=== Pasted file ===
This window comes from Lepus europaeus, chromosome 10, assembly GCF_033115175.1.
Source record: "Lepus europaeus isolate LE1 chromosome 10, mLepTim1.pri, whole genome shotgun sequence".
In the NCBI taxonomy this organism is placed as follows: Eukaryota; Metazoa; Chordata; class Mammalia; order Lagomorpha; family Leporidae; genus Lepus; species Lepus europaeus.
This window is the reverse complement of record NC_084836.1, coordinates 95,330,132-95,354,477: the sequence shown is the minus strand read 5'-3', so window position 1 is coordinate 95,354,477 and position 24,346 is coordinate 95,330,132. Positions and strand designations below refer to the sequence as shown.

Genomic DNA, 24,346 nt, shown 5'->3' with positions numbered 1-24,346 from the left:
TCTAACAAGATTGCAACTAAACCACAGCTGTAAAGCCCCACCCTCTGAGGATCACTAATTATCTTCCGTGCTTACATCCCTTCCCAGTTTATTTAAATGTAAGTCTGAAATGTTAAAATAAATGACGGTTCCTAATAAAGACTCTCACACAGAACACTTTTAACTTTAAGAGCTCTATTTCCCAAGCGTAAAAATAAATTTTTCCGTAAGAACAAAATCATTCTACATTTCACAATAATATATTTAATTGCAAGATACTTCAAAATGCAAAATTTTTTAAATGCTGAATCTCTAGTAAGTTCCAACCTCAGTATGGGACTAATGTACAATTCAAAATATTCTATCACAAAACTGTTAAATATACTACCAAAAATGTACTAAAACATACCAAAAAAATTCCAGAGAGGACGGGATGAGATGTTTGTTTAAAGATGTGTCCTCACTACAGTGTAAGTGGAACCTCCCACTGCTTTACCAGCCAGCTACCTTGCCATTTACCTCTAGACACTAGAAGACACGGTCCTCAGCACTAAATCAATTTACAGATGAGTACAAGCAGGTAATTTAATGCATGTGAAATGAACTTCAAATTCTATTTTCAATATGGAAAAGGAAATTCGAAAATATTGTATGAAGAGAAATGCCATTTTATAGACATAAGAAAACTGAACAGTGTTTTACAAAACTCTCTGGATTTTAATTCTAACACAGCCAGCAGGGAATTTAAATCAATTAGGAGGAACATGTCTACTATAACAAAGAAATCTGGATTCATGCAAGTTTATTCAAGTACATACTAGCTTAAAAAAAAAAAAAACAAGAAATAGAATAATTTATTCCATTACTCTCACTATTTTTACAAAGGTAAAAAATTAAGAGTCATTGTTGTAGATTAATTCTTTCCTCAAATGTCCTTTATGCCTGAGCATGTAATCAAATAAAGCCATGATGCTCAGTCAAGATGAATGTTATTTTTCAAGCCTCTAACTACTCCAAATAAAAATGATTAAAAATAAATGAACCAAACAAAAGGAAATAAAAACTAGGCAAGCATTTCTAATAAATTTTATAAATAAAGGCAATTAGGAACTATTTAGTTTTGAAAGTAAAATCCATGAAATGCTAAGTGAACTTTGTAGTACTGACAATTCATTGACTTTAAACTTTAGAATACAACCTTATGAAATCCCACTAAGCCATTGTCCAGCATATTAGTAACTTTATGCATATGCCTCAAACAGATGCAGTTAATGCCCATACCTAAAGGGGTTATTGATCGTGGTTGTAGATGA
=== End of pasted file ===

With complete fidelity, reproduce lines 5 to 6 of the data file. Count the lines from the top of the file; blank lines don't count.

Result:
Genomic DNA, 24,346 nt, shown 5'->3' with positions numbered 1-24,346 from the left:
TCTAACAAGATTGCAACTAAACCACAGCTGTAAAGCCCCACCCTCTGAGGATCACTAATTATCTTCCGTGCTTACATCCCTTCCCAGTTTATTTAAATGTAAGTCTGAAATGTTAAAATAAATGACGGTTCCTAATAAAGACTCTCACACAGAACACTTTTAACTTTAAGAGCTCTATTTCCCAAGCGTAAAAATAAATTTTTCCGTAAGAACAAAATCATTCTACATTTCACAATAATATATTTAATTGCAAGATACTTCAAAATGCAAAATTTTTTAAATGCTGAATCTCTAGTAAGTTCCAACCTCAGTATGGGACTAATGTACAATTCAAAATATTCTATCACAAAACTGTTAAATATACTACCAAAAATGTACTAAAACATACCAAAAAAATTCCAGAGAGGACGGGATGAGATGTTTGTTTAAAGATGTGTCCTCACTACAGTGTAAGTGGAACCTCCCACTGCTTTACCAGCCAGCTACCTTGCCATTTACCTCTAGACACTAGAAGACACGGTCCTCAGCACTAAATCAATTTACAGATGAGTACAAGCAGGTAATTTAATGCATGTGAAATGAACTTCAAATTCTATTTTCAATATGGAAAAGGAAATTCGAAAATATTGTATGAAGAGAAATGCCATTTTATAGACATAAGAAAACTGAACAGTGTTTTACAAAACTCTCTGGATTTTAATTCTAACACAGCCAGCAGGGAATTTAAATCAATTAGGAGGAACATGTCTACTATAACAAAGAAATCTGGATTCATGCAAGTTTATTCAAGTACATACTAGCTTAAAAAAAAAAAAAACAAGAAATAGAATAATTTATTCCATTACTCTCACTATTTTTACAAAGGTAAAAAATTAAGAGTCATTGTTGTAGATTAATTCTTTCCTCAAATGTCCTTTATGCCTGAGCATGTAATCAAATAAAGCCATGATGCTCAGTCAAGATGAATGTTATTTTTCAAGCCTCTAACTACTCCAAATAAAAATGATTAAAAATAAATGAACCAAACAAAAGGAAATAAAAACTAGGCAAGCATTTCTAATAAATTTTATAAATAAAGGCAATTAGGAACTATTTAGTTTTGAAAGTAAAATCCATGAAATGCTAAGTGAACTTTGTAGTACTGACAATTCATTGACTTTAAACTTTAGAATACAACCTTATGAAATCCCACTAAGCCATTGTCCAGCATATTAGTAACTTTATGCATATGCCTCAAACAGATGCAGTTAATGCCCATACCTAAAGGGGTTATTGATCGTGGTTGTAGATGA